I was born on November 17 1974 in Oslo.
I obtained my master's degree in intellectual history from the University of Oslo in 2001 and my Ph.D. from the same university in 2006. As part of my research training, I studied under the French philosophers Jacques Derrida and Julia Kristeva in Paris, and with the latter, I developed a long-term research collaboration.
From 2007 to 2011 I worked as an associate professor of philosophy of science at the Oslo and Akershus University College of Applied Science (HiOA), where I led the development of a new Ph.D. program in social policy and social work.
I returned to the University of Oslo in 2009, first in an adjunct position, and from 2011 as an associate professor of health science (with emphasis on philosophy of science) at the Medical School. I was appointed a full professor in 2012 and am today a qualified professor in health science, human science, and social science. In 2017 I was elected a fellow and a group leader at the Centre for Advanced Study at the Norwegian Academy of Science and Letters.
From 2013 to 2015, I was the Head of Postgraduate Studies at the Institute of Health and Society, and from 2015 to 2019, the Head of Research at the Faculty of Medicine, with the responsibility for developing the first postdoctoral training program in Norway. From 2019 to 2022, I was elected Dean of Education (postgraduate studies) at the Faculty of Medicine (UiO).
I am the Head and Co-Founder of the Faculty of Medicine’s Centre of Excellence in Sustainable Healthcare Education (SHE), which is the first Norwegian Centre of Excellence in medical education, funded for 10 years (2020-2030). I am also the Head of the Sustainable Health Unit, a cluster comprised of the Centre for Sustainable Healthcare Education (SHE), the Centre for Global Health and a new Pandemic Centre.
In 2021, I was appointed as Academic Chair of Global Health at the European University Alliance Circle U. with the mission to explore the interface between global health and democracy. See my mission statement here.
As a scholar of the medical humanities, my research aims to address the following fundamental questions: who is legitimized to speak on whose behalf about health, and what are the discursive mechanisms on which this legitimacy is based? These questions were already central to my early career research on topics such as expert statements in child welfare cases, and the role of disease prestige in informal priority processes in health care. In more recent years, my research has mainly been concerned with the foundations and politics of evidence-based health decisions and what in various situations and periods is considered (or not considered) as valid medical knowledge. Together with Prof. Mona Baker, I have co-authored a book entitled Rethinking Evidence in the Time of Pandemics (Cambridge University Press 2022), which elaborates a theoretical framework based on and extending Walter Fisher’s narrative paradigm to analyze epistemic controversies related to the Covid-19 pandemic and their underpinning rationalities.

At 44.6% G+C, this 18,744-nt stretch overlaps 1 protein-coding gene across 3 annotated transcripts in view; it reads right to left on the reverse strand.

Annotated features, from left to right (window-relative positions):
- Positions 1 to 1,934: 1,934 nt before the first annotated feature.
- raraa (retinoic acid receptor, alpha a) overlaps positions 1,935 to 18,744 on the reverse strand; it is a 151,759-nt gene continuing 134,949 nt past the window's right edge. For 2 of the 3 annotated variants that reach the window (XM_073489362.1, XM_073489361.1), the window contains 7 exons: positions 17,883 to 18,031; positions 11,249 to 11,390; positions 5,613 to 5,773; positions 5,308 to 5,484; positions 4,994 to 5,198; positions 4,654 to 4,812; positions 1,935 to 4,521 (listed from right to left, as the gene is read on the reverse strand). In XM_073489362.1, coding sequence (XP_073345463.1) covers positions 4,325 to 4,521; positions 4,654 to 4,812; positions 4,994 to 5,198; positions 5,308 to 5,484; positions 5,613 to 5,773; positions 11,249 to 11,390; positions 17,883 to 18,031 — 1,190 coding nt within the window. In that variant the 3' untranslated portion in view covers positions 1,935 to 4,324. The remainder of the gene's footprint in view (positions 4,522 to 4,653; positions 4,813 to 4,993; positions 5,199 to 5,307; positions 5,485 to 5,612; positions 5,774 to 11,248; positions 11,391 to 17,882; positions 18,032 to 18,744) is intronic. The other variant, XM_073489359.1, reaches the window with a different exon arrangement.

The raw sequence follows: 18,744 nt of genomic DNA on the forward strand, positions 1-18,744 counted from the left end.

Drawing on Callon and Latour’s broad definition of translation as an act in which someone speaks on behalf of someone else, I have also investigated ‘knowledge translation’ as a concept and practice in medicine. My work on this topic includes the project Bodies in Translation, which I led (with John Ødemark) at the Center for Advanced Study at the Norwegian Academy of Science and Letters (2019-2020), and a recent report issued by the World Health Organization on knowledge translation and the cultural contexts of health (co-written with Trish Greenhalgh, John Ødemark and Shanmugapriya (Priya) Umachandran).
University of Oslo
PhD in Cultural History (Topic: Child protection as text. Close reading of case records from the 50s and the 80s)
University of Oslo
Cand. philol (MPhil) in intellectual history (Topic: Jacques Derrida and the question of history)
I am also interested in how key concepts in global health, such as sustainability, resilience, partnership, empowerment, and well-being (often defined in English and sanctioned by multilateral organizations) are understood and deployed in different languages and in relation to different population groups, how such concepts are co-opted and made to serve various political purposes and how they are challenged by activists and grassroots organizations, including those located in the Global South. These interests form the basis of my academic program as a recently appointed Academic Chair of Global Health at the University Alliance Circle U. as well as the research project 'The Medicalisation of Democratic Rights in the Debate about Abortion (MEDRA): The US, Ireland and Argentina'.